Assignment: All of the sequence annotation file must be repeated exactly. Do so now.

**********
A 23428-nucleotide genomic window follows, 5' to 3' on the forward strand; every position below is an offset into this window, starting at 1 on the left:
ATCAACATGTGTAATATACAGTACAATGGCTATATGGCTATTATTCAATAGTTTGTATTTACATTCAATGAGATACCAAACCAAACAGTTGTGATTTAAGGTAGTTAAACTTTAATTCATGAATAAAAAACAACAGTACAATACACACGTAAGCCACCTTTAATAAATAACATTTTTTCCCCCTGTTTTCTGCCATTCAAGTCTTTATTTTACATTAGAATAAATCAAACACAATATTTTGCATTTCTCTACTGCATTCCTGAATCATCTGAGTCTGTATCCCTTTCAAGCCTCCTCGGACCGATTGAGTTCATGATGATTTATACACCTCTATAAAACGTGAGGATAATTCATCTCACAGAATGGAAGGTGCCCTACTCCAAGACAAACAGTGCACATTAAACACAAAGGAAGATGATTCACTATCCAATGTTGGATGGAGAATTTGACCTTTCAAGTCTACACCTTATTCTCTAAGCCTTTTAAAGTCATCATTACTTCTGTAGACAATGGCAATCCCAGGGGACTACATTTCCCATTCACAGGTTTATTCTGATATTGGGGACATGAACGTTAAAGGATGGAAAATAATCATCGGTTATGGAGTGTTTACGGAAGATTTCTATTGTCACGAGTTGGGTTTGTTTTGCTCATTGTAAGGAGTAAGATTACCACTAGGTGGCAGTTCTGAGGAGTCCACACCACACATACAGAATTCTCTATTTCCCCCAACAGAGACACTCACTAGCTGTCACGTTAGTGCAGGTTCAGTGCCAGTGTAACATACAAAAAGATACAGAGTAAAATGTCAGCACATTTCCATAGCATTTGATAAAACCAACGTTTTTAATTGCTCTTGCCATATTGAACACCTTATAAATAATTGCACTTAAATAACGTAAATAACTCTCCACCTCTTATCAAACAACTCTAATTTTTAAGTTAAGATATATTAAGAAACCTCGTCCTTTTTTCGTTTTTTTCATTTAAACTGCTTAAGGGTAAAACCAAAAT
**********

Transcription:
A 23428-nucleotide genomic window follows, 5' to 3' on the forward strand; every position below is an offset into this window, starting at 1 on the left:
ATCAACATGTGTAATATACAGTACAATGGCTATATGGCTATTATTCAATAGTTTGTATTTACATTCAATGAGATACCAAACCAAACAGTTGTGATTTAAGGTAGTTAAACTTTAATTCATGAATAAAAAACAACAGTACAATACACACGTAAGCCACCTTTAATAAATAACATTTTTTCCCCCTGTTTTCTGCCATTCAAGTCTTTATTTTACATTAGAATAAATCAAACACAATATTTTGCATTTCTCTACTGCATTCCTGAATCATCTGAGTCTGTATCCCTTTCAAGCCTCCTCGGACCGATTGAGTTCATGATGATTTATACACCTCTATAAAACGTGAGGATAATTCATCTCACAGAATGGAAGGTGCCCTACTCCAAGACAAACAGTGCACATTAAACACAAAGGAAGATGATTCACTATCCAATGTTGGATGGAGAATTTGACCTTTCAAGTCTACACCTTATTCTCTAAGCCTTTTAAAGTCATCATTACTTCTGTAGACAATGGCAATCCCAGGGGACTACATTTCCCATTCACAGGTTTATTCTGATATTGGGGACATGAACGTTAAAGGATGGAAAATAATCATCGGTTATGGAGTGTTTACGGAAGATTTCTATTGTCACGAGTTGGGTTTGTTTTGCTCATTGTAAGGAGTAAGATTACCACTAGGTGGCAGTTCTGAGGAGTCCACACCACACATACAGAATTCTCTATTTCCCCCAACAGAGACACTCACTAGCTGTCACGTTAGTGCAGGTTCAGTGCCAGTGTAACATACAAAAAGATACAGAGTAAAATGTCAGCACATTTCCATAGCATTTGATAAAACCAACGTTTTTAATTGCTCTTGCCATATTGAACACCTTATAAATAATTGCACTTAAATAACGTAAATAACTCTCCACCTCTTATCAAACAACTCTAATTTTTAAGTTAAGATATATTAAGAAACCTCGTCCTTTTTTCGTTTTTTTCATTTAAACTGCTTAAGGGTAAAACCAAAAT